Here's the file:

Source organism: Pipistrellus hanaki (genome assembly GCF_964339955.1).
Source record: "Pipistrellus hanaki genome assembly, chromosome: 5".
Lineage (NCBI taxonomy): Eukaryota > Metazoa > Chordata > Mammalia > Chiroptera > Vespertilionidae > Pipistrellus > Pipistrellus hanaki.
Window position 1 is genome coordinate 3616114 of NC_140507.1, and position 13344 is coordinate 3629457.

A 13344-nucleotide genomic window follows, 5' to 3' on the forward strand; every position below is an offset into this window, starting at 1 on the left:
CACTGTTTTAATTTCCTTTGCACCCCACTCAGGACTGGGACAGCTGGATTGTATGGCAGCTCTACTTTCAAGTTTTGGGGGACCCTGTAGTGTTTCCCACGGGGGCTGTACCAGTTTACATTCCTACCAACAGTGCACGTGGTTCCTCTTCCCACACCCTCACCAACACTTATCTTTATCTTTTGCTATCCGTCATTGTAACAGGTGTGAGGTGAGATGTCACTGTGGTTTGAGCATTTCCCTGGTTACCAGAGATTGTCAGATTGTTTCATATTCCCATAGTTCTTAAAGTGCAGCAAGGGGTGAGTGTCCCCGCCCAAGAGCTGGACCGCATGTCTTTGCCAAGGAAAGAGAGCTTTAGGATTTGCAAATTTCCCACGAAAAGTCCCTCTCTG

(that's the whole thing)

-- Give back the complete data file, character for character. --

Source organism: Pipistrellus hanaki (genome assembly GCF_964339955.1).
Source record: "Pipistrellus hanaki genome assembly, chromosome: 5".
Lineage (NCBI taxonomy): Eukaryota > Metazoa > Chordata > Mammalia > Chiroptera > Vespertilionidae > Pipistrellus > Pipistrellus hanaki.
Window position 1 is genome coordinate 3616114 of NC_140507.1, and position 13344 is coordinate 3629457.

A 13344-nucleotide genomic window follows, 5' to 3' on the forward strand; every position below is an offset into this window, starting at 1 on the left:
CACTGTTTTAATTTCCTTTGCACCCCACTCAGGACTGGGACAGCTGGATTGTATGGCAGCTCTACTTTCAAGTTTTGGGGGACCCTGTAGTGTTTCCCACGGGGGCTGTACCAGTTTACATTCCTACCAACAGTGCACGTGGTTCCTCTTCCCACACCCTCACCAACACTTATCTTTATCTTTTGCTATCCGTCATTGTAACAGGTGTGAGGTGAGATGTCACTGTGGTTTGAGCATTTCCCTGGTTACCAGAGATTGTCAGATTGTTTCATATTCCCATAGTTCTTAAAGTGCAGCAAGGGGTGAGTGTCCCCGCCCAAGAGCTGGACCGCATGTCTTTGCCAAGGAAAGAGAGCTTTAGGATTTGCAAATTTCCCACGAAAAGTCCCTCTCTG